New Delhi: The foreign funding licence of an NGO in Kerala, linked to Sunni Muslim leader Sheikh Abubakr Ahmad, has been suspended by the Union Ministry of Home Affairs for violating provisions of the Foreign Contribution Regulation Act (FCRA), ThePrint has learnt.
The Kozhikode-based NGO, Markazul Ighasathil Kairiyathil Hindiyya, also known as the Relief and Charitable Foundation of India, allegedly violated key FCRA norms by not informing the central government about foreign contributions received or maintaining a proper account of them.
Founded in 2000, Markazul claims to work for upliftment of “backward sections at the grassroots level”. According to ministry sources, the NGO is linked to Abubakr Ahmad, who is known as ‘grand Mufti of India’ and is the Chancellor of the Jamia Markaz and General Secretary of the All India Sunni Jamiyyathul Ulama.
According to a home ministry official, the NGO has also been accused of inappropriate utilisation of the funds and non-submission of annual FCRA returns for 2019-20. The order for the suspension of the FCRA licence was issued on 27 August, the official said.
“It has received over Rs 100 crore as donation in the last three years and now it has been barred from receiving any more funding till the suspension order is in place. The NGO has clearly violated Section 12(4)(a)(vi), Section 18 and Section 19 of the FCRA and thus their licence to receive any more international money has been suspended,” the official said.
The official also cited a particular case where the NGO received Rs 50 lakh for the purchase of a piece of land, but the deal was later cancelled. However, instead of allocating the amount to the foreign contribution-designated bank account, the NGO retained it in its office.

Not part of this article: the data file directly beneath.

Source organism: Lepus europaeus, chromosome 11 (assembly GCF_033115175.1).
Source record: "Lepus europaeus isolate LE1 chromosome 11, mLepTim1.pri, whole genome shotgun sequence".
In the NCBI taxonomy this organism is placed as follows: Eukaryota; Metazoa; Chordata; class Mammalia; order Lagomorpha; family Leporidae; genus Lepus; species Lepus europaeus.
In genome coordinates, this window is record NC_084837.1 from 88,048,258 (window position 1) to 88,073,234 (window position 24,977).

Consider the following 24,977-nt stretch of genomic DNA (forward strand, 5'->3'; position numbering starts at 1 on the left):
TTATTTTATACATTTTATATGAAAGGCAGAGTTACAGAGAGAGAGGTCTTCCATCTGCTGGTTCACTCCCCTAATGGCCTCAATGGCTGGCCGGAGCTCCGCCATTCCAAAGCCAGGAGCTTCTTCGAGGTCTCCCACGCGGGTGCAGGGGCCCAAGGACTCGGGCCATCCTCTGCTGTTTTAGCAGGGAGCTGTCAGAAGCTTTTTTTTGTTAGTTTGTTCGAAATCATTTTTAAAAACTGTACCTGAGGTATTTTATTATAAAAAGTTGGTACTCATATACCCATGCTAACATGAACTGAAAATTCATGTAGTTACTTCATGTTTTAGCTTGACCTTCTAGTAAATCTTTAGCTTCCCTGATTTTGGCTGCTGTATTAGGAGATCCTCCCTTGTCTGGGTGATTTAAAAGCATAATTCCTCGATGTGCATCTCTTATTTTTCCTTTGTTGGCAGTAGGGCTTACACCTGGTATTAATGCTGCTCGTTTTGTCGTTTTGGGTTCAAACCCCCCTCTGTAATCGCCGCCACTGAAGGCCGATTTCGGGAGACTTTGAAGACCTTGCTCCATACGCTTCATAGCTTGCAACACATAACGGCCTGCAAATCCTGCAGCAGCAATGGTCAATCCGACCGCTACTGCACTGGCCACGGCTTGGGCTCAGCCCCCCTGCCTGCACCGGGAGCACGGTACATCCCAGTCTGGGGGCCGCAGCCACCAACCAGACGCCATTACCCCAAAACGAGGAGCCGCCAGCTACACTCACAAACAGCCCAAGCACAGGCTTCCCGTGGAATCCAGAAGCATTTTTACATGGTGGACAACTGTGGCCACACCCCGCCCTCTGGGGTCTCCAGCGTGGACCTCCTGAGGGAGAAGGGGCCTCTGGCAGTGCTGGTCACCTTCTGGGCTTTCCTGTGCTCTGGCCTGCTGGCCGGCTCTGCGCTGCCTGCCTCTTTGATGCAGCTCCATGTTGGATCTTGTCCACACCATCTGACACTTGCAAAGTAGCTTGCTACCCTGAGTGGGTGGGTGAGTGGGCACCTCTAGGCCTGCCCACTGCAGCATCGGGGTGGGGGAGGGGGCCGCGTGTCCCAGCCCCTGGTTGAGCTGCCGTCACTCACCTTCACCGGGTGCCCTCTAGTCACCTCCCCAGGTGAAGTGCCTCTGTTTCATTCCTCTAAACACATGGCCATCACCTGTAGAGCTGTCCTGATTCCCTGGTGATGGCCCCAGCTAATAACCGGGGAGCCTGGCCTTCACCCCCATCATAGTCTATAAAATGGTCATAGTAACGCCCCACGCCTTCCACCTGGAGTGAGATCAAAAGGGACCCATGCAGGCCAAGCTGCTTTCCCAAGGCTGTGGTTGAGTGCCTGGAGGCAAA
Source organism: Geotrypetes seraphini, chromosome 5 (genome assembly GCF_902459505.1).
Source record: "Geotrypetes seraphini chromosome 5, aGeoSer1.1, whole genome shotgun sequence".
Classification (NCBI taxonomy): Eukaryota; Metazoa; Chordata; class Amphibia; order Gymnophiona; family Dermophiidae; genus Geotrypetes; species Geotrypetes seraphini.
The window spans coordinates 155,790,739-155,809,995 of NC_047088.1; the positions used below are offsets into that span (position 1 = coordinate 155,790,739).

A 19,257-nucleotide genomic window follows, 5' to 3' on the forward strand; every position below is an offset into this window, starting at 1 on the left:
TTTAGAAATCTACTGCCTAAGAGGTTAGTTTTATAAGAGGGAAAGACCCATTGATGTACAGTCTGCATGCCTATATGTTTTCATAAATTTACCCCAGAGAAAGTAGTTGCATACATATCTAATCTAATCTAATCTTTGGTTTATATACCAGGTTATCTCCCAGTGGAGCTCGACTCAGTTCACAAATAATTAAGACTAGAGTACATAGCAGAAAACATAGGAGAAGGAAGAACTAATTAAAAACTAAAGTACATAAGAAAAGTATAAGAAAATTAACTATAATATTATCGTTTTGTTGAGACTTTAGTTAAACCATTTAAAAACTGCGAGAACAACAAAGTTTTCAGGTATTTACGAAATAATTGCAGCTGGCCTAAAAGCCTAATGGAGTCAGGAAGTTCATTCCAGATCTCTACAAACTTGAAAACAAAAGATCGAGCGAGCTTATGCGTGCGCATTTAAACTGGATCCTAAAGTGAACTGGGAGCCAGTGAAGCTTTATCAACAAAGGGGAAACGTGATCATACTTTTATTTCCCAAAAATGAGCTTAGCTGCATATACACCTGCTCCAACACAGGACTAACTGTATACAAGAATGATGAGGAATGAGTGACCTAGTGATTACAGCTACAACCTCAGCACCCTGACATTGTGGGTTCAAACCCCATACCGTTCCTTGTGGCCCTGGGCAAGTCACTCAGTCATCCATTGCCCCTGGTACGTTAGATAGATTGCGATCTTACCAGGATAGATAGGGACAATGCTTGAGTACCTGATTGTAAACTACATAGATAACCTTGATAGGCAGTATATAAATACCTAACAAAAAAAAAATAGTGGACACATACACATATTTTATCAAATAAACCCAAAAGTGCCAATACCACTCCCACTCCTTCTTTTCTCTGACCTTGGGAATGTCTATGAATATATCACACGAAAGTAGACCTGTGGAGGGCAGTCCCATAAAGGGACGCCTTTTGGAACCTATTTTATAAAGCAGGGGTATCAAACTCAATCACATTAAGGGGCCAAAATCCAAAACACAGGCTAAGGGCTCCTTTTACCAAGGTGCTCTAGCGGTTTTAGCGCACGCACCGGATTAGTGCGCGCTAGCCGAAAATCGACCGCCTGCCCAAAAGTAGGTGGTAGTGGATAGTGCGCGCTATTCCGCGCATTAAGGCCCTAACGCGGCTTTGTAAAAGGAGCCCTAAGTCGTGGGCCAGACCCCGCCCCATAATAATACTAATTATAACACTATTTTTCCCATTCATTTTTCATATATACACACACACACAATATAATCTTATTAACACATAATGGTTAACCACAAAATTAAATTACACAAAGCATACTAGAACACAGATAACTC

The official also alleged that the records maintained by the NGO did not give a justification for the Rs 50 lakh that were unaccounted for.
ThePrint tried reaching Markazul for a comment through phone calls, but received no response till this report was published.
According to another home ministry official, the suspension of the NGO’s licence was part of a “routine” exercise.
“There are over 25,000 NGOs that are under FCRA and we hold regular scrutiny of all. Whenever we find any violations of the FCRA norms, an inquiry is conducted and the particular NGO is also asked to clarify their position. If we are not satisfied with their explanation, we suspend the licence to stop them from getting further funding,” the second official told ThePrint.
He added that an NGO can also get the suspension reviewed by the ministry. “It is an ongoing process and is routine. The NGO whose licence is suspended can also send their case for a review, which is done by MHA,” he said.
Besides Markazul, licences of seven other NGOs, including other Islamic charities, have been suspended due to FCRA violations in the last three months. The officials, however, refused to divulge the names of the NGOs.
(Edited by Rachel John)